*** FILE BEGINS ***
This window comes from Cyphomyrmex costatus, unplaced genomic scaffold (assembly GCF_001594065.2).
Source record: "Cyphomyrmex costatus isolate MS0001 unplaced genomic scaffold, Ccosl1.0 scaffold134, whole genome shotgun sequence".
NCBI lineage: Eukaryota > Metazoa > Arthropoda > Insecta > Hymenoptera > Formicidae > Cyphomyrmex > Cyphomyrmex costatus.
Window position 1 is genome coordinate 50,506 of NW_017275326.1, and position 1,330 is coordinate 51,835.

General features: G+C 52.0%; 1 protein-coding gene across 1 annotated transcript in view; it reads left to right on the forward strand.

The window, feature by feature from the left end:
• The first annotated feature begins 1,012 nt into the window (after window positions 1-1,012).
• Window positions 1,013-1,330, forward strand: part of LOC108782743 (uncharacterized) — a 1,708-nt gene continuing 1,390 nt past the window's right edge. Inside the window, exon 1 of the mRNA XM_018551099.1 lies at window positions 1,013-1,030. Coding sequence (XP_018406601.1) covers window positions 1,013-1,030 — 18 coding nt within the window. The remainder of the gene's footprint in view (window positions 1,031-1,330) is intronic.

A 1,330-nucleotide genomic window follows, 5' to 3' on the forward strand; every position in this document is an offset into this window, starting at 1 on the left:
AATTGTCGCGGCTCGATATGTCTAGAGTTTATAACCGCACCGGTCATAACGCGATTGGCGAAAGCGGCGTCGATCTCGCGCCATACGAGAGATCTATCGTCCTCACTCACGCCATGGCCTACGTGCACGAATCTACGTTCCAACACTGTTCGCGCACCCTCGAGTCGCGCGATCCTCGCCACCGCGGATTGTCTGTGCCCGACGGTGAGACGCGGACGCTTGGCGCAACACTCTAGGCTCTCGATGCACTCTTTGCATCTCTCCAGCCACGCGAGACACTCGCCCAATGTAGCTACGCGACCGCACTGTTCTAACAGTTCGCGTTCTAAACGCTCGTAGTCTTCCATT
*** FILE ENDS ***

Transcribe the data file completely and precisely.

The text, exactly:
This window comes from Cyphomyrmex costatus, unplaced genomic scaffold (assembly GCF_001594065.2).
Source record: "Cyphomyrmex costatus isolate MS0001 unplaced genomic scaffold, Ccosl1.0 scaffold134, whole genome shotgun sequence".
NCBI lineage: Eukaryota > Metazoa > Arthropoda > Insecta > Hymenoptera > Formicidae > Cyphomyrmex > Cyphomyrmex costatus.
Window position 1 is genome coordinate 50,506 of NW_017275326.1, and position 1,330 is coordinate 51,835.

General features: G+C 52.0%; 1 protein-coding gene across 1 annotated transcript in view; it reads left to right on the forward strand.

The window, feature by feature from the left end:
• The first annotated feature begins 1,012 nt into the window (after window positions 1-1,012).
• Window positions 1,013-1,330, forward strand: part of LOC108782743 (uncharacterized) — a 1,708-nt gene continuing 1,390 nt past the window's right edge. Inside the window, exon 1 of the mRNA XM_018551099.1 lies at window positions 1,013-1,030. Coding sequence (XP_018406601.1) covers window positions 1,013-1,030 — 18 coding nt within the window. The remainder of the gene's footprint in view (window positions 1,031-1,330) is intronic.

A 1,330-nucleotide genomic window follows, 5' to 3' on the forward strand; every position in this document is an offset into this window, starting at 1 on the left:
AATTGTCGCGGCTCGATATGTCTAGAGTTTATAACCGCACCGGTCATAACGCGATTGGCGAAAGCGGCGTCGATCTCGCGCCATACGAGAGATCTATCGTCCTCACTCACGCCATGGCCTACGTGCACGAATCTACGTTCCAACACTGTTCGCGCACCCTCGAGTCGCGCGATCCTCGCCACCGCGGATTGTCTGTGCCCGACGGTGAGACGCGGACGCTTGGCGCAACACTCTAGGCTCTCGATGCACTCTTTGCATCTCTCCAGCCACGCGAGACACTCGCCCAATGTAGCTACGCGACCGCACTGTTCTAACAGTTCGCGTTCTAAACGCTCGTAGTCTTCCATT